Engineers from the Johns Hopkins University Applied Physics Laboratory (APL) in Laurel, Md., played an important role in the successful intercept of a separating ballistic missile target with the second-generation Aegis Ballistic Missile Defense (BMD) Weapon System and two SM-3 Block IB guided missiles.
The APL team led system-level performance analysis and evaluation for Flight Test – Standard Missile-21 (FTM-21). This operational test demonstrated the ability to fire a salvo of two SM-3 missiles to successfully engage an incoming ballistic missile target. The flight test was conducted by the Missile Defense Agency (MDA) and U.S. Navy Sailors aboard the USS Lake Erie (CG 70).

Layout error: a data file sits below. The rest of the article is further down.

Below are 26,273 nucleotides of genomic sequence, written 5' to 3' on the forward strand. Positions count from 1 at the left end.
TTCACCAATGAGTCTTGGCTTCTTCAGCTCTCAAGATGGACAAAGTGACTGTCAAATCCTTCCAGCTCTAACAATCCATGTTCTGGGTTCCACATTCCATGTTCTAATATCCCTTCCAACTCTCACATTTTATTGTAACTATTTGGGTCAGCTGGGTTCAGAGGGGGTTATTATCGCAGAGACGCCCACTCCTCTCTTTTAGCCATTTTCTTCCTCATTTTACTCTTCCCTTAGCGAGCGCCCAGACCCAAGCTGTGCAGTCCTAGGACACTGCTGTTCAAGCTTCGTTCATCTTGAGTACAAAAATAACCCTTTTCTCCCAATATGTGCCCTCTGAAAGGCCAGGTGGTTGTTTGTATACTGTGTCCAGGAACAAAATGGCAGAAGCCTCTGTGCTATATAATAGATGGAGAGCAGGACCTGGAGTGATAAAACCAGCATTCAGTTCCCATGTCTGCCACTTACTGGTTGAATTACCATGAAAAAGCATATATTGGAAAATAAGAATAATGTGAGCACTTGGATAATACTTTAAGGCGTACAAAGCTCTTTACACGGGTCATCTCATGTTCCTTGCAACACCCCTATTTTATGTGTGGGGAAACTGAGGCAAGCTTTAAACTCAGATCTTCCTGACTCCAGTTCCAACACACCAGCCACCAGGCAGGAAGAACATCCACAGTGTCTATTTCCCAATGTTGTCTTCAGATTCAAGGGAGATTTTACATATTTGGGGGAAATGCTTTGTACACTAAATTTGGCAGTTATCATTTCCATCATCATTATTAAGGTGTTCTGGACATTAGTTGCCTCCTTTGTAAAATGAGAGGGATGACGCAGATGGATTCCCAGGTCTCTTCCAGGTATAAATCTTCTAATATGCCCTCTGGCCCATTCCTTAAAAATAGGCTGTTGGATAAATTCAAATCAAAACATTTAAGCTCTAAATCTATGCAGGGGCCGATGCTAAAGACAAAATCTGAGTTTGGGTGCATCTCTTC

At 2:30 p.m. (HST) on Sept. 18, a ballistic missile target was launched from the Pacific Missile Range Facility, on Kauai, Hawaii. Following the target launch, the USS Lake Erie detected and tracked the missile with its onboard AN/SPY-1 radar. The ship's Aegis BMD Weapon System developed a fire control solution and fired a salvo of two SM-3 Block IB guided missiles to engage the target. The SM-3s maneuvered to a point in space and released their kinetic warheads. The kinetic warhead of the first missile acquired the target reentry vehicle, diverted into its path, and — using only the force of a direct impact — destroyed the target.
FTM-21 was the fourth consecutive successful intercept test of the SM-3 Block IB guided missile with the second-generation Aegis BMD Weapon System and SM-3 Block IB guided missile. This flight test improves the Aegis BMD flight test record to 27 successful intercepts in 33 attempts.